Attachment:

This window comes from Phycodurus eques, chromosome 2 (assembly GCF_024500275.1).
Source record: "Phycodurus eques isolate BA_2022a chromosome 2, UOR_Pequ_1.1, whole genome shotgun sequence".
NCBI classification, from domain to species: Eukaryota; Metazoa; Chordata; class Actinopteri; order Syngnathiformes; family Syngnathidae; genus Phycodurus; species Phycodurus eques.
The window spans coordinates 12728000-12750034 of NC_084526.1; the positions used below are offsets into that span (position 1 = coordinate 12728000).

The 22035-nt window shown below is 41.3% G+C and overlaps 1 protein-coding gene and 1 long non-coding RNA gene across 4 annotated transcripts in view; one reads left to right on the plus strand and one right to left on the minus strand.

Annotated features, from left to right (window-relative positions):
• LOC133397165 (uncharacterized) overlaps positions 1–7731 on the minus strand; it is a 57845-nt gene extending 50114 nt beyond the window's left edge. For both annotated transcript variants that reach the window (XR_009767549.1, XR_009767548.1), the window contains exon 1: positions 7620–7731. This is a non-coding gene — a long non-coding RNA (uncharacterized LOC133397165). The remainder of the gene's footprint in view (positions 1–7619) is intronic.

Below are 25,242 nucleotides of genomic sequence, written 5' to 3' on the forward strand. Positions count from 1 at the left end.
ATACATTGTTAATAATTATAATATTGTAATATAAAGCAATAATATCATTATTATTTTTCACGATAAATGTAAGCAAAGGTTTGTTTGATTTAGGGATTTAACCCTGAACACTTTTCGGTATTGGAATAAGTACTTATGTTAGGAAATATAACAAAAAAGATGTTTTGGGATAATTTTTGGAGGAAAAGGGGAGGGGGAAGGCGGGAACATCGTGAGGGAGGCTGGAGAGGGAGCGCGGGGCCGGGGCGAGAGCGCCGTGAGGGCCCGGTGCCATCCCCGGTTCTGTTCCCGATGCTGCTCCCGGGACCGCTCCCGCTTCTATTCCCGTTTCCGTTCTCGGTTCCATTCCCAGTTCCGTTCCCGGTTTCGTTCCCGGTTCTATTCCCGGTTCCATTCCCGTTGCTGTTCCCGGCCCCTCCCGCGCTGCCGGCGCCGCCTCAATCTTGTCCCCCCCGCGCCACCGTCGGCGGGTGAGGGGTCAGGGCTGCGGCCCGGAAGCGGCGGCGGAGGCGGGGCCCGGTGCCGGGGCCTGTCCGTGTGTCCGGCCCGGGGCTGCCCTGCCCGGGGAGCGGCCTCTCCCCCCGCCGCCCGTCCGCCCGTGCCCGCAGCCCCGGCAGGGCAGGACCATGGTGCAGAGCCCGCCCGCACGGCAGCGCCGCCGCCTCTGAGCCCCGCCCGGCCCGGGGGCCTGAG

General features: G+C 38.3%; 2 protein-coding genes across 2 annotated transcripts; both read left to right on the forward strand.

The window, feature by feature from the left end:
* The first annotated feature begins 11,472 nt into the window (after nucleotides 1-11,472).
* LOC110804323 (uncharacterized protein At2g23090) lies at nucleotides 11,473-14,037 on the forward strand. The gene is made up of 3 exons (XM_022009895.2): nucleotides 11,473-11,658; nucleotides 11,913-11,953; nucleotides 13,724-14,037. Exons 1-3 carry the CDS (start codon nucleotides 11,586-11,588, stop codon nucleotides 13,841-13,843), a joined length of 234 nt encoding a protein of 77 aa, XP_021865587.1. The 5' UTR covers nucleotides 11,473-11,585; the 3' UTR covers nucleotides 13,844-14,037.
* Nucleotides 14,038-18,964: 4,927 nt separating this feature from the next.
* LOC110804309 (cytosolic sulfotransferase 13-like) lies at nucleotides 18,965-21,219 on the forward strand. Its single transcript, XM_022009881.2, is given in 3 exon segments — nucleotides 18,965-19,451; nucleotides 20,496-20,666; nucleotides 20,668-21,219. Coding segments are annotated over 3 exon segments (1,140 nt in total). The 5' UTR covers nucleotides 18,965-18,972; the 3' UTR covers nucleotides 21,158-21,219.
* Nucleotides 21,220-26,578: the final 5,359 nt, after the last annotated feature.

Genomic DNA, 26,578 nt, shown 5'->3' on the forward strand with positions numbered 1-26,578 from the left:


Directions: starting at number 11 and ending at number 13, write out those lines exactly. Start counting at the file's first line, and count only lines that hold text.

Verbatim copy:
The window, feature by feature from the left end:
* The first annotated feature begins 11,472 nt into the window (after nucleotides 1-11,472).
* LOC110804323 (uncharacterized protein At2g23090) lies at nucleotides 11,473-14,037 on the forward strand. The gene is made up of 3 exons (XM_022009895.2): nucleotides 11,473-11,658; nucleotides 11,913-11,953; nucleotides 13,724-14,037. Exons 1-3 carry the CDS (start codon nucleotides 11,586-11,588, stop codon nucleotides 13,841-13,843), a joined length of 234 nt encoding a protein of 77 aa, XP_021865587.1. The 5' UTR covers nucleotides 11,473-11,585; the 3' UTR covers nucleotides 13,844-14,037.